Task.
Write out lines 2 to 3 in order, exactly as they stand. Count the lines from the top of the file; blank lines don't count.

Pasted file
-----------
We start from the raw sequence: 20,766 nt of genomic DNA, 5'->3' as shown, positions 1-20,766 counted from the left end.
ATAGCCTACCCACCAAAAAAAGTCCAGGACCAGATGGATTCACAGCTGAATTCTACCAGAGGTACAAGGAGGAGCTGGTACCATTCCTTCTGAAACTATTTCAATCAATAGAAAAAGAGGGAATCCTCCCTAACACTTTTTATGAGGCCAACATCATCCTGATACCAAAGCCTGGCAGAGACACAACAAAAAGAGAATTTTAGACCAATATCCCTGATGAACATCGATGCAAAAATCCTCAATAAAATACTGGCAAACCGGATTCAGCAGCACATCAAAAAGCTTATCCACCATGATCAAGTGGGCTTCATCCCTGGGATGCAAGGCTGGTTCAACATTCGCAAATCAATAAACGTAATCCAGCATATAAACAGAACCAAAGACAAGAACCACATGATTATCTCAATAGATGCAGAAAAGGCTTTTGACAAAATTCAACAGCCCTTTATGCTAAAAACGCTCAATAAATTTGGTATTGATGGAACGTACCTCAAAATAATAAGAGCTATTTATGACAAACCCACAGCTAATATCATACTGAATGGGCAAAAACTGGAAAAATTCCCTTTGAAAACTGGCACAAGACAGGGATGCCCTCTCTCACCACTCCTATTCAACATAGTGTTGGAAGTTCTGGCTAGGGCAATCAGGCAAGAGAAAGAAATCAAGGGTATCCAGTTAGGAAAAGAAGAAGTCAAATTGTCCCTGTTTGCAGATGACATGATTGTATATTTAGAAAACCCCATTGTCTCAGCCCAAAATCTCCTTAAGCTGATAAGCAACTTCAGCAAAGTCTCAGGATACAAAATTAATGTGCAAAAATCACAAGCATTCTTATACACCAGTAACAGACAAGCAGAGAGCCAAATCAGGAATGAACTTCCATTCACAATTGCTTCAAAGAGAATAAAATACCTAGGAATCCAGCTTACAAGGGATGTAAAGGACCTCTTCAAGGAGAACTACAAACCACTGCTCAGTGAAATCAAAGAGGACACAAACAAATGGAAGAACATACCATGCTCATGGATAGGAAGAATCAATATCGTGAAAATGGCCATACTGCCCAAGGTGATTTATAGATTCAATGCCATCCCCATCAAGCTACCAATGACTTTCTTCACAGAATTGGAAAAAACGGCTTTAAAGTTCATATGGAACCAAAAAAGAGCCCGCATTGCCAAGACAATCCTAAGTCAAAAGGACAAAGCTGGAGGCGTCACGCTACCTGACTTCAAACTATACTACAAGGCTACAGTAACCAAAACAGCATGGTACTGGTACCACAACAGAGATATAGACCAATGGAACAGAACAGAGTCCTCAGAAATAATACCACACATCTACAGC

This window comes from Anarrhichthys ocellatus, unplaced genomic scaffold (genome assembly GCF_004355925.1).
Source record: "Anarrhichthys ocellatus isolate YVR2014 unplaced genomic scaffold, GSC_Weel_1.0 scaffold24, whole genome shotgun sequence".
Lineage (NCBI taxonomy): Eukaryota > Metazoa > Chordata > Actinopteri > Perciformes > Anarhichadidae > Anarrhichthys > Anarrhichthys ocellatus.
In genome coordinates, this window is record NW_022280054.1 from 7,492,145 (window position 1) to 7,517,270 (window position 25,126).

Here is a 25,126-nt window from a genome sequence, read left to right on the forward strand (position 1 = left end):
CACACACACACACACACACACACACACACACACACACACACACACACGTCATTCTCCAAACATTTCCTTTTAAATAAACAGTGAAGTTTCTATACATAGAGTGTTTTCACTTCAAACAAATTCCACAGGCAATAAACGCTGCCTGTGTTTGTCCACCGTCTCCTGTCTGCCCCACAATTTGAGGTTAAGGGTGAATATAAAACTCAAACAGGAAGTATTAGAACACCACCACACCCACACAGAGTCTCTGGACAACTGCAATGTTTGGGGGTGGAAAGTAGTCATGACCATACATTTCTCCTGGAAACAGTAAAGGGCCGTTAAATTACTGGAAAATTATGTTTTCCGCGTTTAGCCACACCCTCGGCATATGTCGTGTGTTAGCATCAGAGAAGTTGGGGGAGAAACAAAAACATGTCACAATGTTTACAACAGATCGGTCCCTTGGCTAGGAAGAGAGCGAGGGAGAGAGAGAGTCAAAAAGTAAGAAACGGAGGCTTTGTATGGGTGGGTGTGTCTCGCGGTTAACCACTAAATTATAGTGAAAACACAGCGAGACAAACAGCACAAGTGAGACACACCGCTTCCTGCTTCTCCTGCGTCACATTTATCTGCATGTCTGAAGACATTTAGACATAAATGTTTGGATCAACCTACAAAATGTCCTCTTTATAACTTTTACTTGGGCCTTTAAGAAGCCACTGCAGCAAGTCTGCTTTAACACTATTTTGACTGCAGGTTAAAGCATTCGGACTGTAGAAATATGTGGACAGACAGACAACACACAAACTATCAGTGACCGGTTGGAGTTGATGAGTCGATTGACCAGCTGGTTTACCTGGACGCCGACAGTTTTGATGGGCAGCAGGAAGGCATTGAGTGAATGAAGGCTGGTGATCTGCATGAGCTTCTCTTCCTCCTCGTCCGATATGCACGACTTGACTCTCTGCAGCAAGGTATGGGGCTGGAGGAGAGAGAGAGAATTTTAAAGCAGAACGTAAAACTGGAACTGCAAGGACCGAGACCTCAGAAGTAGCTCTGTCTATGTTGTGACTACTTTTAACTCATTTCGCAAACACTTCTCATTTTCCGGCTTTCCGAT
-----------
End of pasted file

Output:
ATAGCCTACCCACCAAAAAAAGTCCAGGACCAGATGGATTCACAGCTGAATTCTACCAGAGGTACAAGGAGGAGCTGGTACCATTCCTTCTGAAACTATTTCAATCAATAGAAAAAGAGGGAATCCTCCCTAACACTTTTTATGAGGCCAACATCATCCTGATACCAAAGCCTGGCAGAGACACAACAAAAAGAGAATTTTAGACCAATATCCCTGATGAACATCGATGCAAAAATCCTCAATAAAATACTGGCAAACCGGATTCAGCAGCACATCAAAAAGCTTATCCACCATGATCAAGTGGGCTTCATCCCTGGGATGCAAGGCTGGTTCAACATTCGCAAATCAATAAACGTAATCCAGCATATAAACAGAACCAAAGACAAGAACCACATGATTATCTCAATAGATGCAGAAAAGGCTTTTGACAAAATTCAACAGCCCTTTATGCTAAAAACGCTCAATAAATTTGGTATTGATGGAACGTACCTCAAAATAATAAGAGCTATTTATGACAAACCCACAGCTAATATCATACTGAATGGGCAAAAACTGGAAAAATTCCCTTTGAAAACTGGCACAAGACAGGGATGCCCTCTCTCACCACTCCTATTCAACATAGTGTTGGAAGTTCTGGCTAGGGCAATCAGGCAAGAGAAAGAAATCAAGGGTATCCAGTTAGGAAAAGAAGAAGTCAAATTGTCCCTGTTTGCAGATGACATGATTGTATATTTAGAAAACCCCATTGTCTCAGCCCAAAATCTCCTTAAGCTGATAAGCAACTTCAGCAAAGTCTCAGGATACAAAATTAATGTGCAAAAATCACAAGCATTCTTATACACCAGTAACAGACAAGCAGAGAGCCAAATCAGGAATGAACTTCCATTCACAATTGCTTCAAAGAGAATAAAATACCTAGGAATCCAGCTTACAAGGGATGTAAAGGACCTCTTCAAGGAGAACTACAAACCACTGCTCAGTGAAATCAAAGAGGACACAAACAAATGGAAGAACATACCATGCTCATGGATAGGAAGAATCAATATCGTGAAAATGGCCATACTGCCCAAGGTGATTTATAGATTCAATGCCATCCCCATCAAGCTACCAATGACTTTCTTCACAGAATTGGAAAAAACGGCTTTAAAGTTCATATGGAACCAAAAAAGAGCCCGCATTGCCAAGACAATCCTAAGTCAAAAGGACAAAGCTGGAGGCGTCACGCTACCTGACTTCAAACTATACTACAAGGCTACAGTAACCAAAACAGCATGGTACTGGTACCACAACAGAGATATAGACCAATGGAACAGAACAGAGTCCTCAGAAATAATACCACACATCTACAGC

This window comes from Anarrhichthys ocellatus, unplaced genomic scaffold (genome assembly GCF_004355925.1).